Definition: Normal, commenly accepted. Often used as fallacy (argumentum ad populum).
Often used by conservative or traditional people as an argument, as do politicians. Popular is something different then a Good Thing. Good is an opinion; popular is a fact. One can't connect his/her opinion directly to the fact and therefore state his/her opinion as a fact; that's not logic, that's a fallacy.
Infidels.org about logic and fallacies writes about argumentum ad populum:
- This is known as Appealing to the Gallery, or Appealing to the People. You commit this fallacy if you attempt to win acceptance of an assertion by appealing to a large group of people. This form of fallacy is often characterized by emotive language. For example:
- "Pornography must be banned. It is violence against women."
- "For thousands of years people have believed in Jesus and the Bible. This belief has had a great impact on their lives. What more evidence do you need that Jesus was the Son of God? Are you trying to tell those people that they are all mistaken fools?"
Another, more technical example: the fact that most people use Internet Explorer doesn't make IE the best browser on earth. It makes it the most popular. One cannot use the popularity of IE to conclude it is the best, nor it is good. The same counts for Windows, floppy drivers, coffee, x86; there are (lots of) alternatives for these products. Are they worse just because they are less popular? Ofcourse not!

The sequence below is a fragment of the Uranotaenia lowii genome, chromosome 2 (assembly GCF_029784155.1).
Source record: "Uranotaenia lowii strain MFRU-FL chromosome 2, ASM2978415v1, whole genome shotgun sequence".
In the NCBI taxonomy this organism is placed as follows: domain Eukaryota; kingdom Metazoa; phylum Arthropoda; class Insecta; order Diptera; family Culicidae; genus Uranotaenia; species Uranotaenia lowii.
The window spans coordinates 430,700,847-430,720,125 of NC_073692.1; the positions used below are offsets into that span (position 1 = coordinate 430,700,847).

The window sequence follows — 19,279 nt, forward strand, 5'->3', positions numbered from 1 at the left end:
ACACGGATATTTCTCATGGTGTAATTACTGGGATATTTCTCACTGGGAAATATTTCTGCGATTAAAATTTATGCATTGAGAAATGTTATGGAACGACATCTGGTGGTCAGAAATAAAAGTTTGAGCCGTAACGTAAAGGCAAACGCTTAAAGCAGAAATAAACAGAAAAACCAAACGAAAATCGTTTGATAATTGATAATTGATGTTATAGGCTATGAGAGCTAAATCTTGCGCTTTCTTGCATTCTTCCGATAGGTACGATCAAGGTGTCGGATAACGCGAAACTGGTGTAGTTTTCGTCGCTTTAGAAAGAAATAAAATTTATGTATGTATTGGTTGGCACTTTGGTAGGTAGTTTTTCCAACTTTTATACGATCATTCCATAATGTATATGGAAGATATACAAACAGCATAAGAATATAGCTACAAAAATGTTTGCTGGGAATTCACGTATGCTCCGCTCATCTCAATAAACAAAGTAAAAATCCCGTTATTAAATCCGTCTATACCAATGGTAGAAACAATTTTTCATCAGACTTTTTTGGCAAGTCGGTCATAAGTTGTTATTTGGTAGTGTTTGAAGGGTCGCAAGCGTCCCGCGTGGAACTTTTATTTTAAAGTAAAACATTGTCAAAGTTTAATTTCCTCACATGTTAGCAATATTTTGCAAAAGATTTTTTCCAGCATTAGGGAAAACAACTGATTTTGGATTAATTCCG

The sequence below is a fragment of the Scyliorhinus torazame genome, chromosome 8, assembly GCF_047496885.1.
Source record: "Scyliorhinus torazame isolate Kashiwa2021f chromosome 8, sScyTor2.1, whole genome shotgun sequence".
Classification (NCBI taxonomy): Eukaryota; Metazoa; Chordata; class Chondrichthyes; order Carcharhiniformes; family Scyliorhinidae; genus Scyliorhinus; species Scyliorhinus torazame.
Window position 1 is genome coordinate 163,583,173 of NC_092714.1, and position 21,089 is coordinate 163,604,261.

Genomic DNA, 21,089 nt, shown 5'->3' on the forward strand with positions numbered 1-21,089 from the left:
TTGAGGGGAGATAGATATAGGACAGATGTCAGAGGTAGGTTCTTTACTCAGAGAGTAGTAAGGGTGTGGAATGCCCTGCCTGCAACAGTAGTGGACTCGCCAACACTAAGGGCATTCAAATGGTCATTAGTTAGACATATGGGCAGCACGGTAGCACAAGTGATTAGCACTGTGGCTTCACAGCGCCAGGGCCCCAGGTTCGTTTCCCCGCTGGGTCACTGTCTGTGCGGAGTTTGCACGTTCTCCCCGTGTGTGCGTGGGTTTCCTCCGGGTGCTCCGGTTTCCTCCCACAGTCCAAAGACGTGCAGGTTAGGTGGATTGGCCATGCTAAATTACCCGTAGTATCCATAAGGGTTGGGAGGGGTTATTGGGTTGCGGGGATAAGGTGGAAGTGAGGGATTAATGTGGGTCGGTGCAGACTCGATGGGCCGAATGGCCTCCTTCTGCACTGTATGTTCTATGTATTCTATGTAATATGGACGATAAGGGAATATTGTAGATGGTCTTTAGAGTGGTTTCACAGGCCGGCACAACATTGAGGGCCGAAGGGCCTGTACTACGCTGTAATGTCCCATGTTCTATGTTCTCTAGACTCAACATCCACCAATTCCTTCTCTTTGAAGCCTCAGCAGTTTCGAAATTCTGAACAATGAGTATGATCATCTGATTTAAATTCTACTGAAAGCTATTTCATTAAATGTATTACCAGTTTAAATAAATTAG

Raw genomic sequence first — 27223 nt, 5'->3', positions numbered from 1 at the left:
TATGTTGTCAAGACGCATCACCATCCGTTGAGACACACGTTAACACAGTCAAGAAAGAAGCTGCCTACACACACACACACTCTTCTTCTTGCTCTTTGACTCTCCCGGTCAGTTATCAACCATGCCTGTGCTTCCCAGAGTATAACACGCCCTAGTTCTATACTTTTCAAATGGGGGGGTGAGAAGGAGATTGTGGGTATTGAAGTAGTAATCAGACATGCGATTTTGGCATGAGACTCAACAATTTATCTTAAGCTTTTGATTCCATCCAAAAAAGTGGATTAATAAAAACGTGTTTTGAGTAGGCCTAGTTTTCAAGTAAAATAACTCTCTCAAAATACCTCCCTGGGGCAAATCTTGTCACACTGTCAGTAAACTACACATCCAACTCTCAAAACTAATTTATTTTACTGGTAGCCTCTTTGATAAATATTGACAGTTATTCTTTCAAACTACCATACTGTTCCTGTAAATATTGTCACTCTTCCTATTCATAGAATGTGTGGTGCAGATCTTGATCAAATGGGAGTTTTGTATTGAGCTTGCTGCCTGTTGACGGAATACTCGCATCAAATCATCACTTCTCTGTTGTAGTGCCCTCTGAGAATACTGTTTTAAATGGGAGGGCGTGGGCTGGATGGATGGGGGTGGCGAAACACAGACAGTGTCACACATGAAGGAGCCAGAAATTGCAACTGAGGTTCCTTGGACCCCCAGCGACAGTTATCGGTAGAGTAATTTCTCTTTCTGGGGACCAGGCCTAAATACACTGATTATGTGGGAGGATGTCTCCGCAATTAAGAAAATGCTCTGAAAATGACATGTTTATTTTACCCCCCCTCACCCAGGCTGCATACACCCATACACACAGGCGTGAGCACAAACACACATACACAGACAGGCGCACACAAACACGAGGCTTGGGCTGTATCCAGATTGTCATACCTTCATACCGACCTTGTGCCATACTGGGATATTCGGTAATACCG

Popular can lead to argumentum ad baculum / appeal to force in some situations. Example: an ISP was going to host a site about pedophiles including stories about people who have pedophile thoughts, but do not execute these thoughts. The fact that these people wanted to expres their opinion was caught by the media. The ISP in question kicked the site from it's servers 1 day before it was opened. The pedophiles then had to find a different hosting company which they did have found. People found it ridiculous that that hosting company wanted to do it. People found it normal that the first hosting company did kicked them off. It's quite possible that the first hosting company did this to do not damage their popularity, and did became more popular by kicking them off. In contrast to the second company who saw this under freedom of speech (no illegal acts took place on the site in any way). Now, assume that the first ISP gave the address of the site owner and people would threaten him en masse. Eventually escalated in someone shooting and killing him. Which got in the news. Then, people accepted it, because they found it normal. This resulting in one fallacy (argumentum ad populum) based on yet another one (argumentum ad baculum / appeal to force). Where popularity is, there is also unpopularity, which can lead to argumentum ad baculum / appeal to force as well, like popularity can.
History (ie. Germany in the 30's) and current world politics also contain these 2 fallacies. One could enjoy it to analyse them, but the truth can also be confronting...